Federal Trade Commission Looks More Closely at Carbon-Offset Market

Washington, DC (January 8, 2008)- The Federal Trade Commission (FTC) held a workshop to examine the emerging market for carbon-offsets in the United States. Carbon-offsets are generally classified as money pledged to reduce carbon emissions through different means, such as planting trees. With these programs growing so quickly, “There’s a heightened potential for deception,” said Deborah Platt Majoras, the FTC chairwoman.

At the workshop, panelists raised questions about the certification of offsets, as well as the extent to which certain measures actually reduce carbon emissions. The FTC is currently gathering information on current carbon-offset programs and soliciting comments to update guidelines as such programs move forward. “The carbon market is a leading example of the challenge of making sure that when people put their money into what they hope will improve their planet, that there is real follow-through,” said Daniel Esty, director of the Center for Business and the Environment at Yale University.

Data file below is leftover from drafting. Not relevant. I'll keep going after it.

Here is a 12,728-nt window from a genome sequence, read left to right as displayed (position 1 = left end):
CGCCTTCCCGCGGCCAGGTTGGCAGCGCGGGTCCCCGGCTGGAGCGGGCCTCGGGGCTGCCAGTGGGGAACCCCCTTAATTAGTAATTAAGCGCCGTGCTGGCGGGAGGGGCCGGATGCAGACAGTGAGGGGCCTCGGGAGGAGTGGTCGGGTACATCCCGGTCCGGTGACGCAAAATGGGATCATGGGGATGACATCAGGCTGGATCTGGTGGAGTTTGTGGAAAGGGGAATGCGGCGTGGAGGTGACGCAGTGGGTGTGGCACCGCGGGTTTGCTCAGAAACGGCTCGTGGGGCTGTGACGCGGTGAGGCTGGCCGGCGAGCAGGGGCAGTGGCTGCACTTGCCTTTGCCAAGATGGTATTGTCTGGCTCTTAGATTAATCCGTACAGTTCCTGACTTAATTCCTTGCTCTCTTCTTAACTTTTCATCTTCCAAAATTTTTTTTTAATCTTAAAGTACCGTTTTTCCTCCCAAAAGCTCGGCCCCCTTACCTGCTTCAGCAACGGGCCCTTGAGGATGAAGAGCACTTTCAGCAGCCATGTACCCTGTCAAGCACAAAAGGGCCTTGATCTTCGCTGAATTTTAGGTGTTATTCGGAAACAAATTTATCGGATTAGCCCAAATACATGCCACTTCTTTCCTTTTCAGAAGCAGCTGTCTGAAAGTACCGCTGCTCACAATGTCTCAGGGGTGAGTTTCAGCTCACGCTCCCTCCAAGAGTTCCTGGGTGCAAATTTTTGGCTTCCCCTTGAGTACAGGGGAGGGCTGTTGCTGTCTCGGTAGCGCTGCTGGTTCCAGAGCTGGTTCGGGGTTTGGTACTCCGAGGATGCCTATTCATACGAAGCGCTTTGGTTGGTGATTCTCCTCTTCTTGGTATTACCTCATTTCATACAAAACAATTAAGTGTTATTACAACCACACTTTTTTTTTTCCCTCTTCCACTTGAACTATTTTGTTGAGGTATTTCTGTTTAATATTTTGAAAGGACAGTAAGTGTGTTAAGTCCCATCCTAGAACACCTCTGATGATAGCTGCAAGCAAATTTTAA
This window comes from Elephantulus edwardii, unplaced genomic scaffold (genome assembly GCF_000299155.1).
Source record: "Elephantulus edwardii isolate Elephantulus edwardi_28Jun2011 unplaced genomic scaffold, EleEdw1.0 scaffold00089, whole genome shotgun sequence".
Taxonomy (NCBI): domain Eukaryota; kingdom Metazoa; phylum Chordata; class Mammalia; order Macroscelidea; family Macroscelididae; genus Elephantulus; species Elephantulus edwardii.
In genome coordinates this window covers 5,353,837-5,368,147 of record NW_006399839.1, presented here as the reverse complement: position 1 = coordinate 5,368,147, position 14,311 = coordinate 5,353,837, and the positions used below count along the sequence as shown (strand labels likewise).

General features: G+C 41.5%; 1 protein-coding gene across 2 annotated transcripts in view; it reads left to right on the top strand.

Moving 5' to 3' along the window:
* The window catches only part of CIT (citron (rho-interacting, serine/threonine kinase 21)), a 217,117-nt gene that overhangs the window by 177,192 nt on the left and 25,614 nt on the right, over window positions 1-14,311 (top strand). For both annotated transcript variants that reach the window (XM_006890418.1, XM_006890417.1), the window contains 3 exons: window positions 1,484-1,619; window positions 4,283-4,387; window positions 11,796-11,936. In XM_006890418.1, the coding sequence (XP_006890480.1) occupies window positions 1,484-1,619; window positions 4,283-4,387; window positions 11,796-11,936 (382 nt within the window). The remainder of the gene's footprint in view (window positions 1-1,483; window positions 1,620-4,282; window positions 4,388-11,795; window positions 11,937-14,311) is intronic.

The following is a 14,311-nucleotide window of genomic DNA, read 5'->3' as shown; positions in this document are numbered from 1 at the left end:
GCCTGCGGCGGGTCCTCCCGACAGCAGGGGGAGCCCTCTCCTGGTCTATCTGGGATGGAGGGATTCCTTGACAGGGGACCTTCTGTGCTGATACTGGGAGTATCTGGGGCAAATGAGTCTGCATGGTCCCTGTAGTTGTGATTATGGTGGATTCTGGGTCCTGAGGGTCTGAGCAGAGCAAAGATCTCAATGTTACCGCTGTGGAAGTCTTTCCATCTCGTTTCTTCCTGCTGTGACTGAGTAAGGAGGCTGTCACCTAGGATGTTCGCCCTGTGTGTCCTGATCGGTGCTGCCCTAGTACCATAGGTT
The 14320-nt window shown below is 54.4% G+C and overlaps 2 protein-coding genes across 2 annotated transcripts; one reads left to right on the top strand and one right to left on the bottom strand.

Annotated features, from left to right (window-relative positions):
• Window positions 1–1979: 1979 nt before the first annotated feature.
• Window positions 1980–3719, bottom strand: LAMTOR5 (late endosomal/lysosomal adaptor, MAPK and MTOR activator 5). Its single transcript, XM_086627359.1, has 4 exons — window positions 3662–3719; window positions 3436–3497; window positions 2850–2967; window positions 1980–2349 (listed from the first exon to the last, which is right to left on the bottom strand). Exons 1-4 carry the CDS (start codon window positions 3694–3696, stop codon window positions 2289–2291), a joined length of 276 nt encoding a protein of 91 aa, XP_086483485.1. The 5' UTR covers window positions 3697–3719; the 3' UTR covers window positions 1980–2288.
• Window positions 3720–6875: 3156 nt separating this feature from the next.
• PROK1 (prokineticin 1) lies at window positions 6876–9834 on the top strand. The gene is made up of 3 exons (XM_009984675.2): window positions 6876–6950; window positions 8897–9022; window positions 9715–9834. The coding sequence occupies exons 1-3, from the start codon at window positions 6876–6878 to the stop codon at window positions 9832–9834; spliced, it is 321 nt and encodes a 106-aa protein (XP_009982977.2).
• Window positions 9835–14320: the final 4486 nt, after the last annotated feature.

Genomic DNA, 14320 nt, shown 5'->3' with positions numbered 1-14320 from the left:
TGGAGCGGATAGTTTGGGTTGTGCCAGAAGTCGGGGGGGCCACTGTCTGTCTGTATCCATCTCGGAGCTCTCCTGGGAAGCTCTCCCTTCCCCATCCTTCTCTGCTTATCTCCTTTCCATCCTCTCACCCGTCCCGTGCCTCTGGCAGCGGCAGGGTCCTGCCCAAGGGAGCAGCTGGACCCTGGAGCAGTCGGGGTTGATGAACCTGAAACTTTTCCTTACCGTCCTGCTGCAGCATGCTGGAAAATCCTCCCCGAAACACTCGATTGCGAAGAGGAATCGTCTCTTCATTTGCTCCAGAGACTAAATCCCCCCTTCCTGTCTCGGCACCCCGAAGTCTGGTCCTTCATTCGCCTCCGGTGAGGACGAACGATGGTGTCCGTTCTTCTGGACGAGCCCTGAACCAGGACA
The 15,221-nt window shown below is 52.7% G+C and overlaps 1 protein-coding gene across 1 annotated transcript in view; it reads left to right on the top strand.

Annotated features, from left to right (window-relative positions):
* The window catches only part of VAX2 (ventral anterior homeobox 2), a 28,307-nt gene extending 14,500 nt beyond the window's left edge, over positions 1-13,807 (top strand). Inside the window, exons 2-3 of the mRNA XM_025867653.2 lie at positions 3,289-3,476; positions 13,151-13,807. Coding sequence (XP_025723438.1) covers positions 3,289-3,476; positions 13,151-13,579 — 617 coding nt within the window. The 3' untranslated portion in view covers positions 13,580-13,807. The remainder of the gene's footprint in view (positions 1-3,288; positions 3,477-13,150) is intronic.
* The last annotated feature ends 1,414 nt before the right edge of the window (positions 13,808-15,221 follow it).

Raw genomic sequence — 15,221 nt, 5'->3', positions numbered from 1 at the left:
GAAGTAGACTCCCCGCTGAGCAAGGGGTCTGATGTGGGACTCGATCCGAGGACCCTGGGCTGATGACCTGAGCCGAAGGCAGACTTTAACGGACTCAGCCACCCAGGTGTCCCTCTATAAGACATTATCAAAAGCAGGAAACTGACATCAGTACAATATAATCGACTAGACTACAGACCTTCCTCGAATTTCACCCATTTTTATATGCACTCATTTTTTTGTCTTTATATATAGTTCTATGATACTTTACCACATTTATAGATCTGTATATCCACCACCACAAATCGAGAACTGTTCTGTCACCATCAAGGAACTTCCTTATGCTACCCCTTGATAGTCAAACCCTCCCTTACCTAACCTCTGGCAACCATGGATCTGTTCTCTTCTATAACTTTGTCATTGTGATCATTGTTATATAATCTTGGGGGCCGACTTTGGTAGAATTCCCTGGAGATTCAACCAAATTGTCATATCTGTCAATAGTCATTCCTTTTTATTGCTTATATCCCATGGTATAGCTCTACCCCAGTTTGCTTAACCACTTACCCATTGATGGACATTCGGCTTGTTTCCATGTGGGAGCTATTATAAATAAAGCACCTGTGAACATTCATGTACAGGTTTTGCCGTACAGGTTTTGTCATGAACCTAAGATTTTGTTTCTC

Related Resources:
Policing the Voluntary Carbon Market
The Other Side of Carbon Trading
U.S. Offers a Way to Ease Carbon Guilt
McKinsey Study Says the Market Alone Can’t Cut Carbon
New York Times
Federal Trade Commission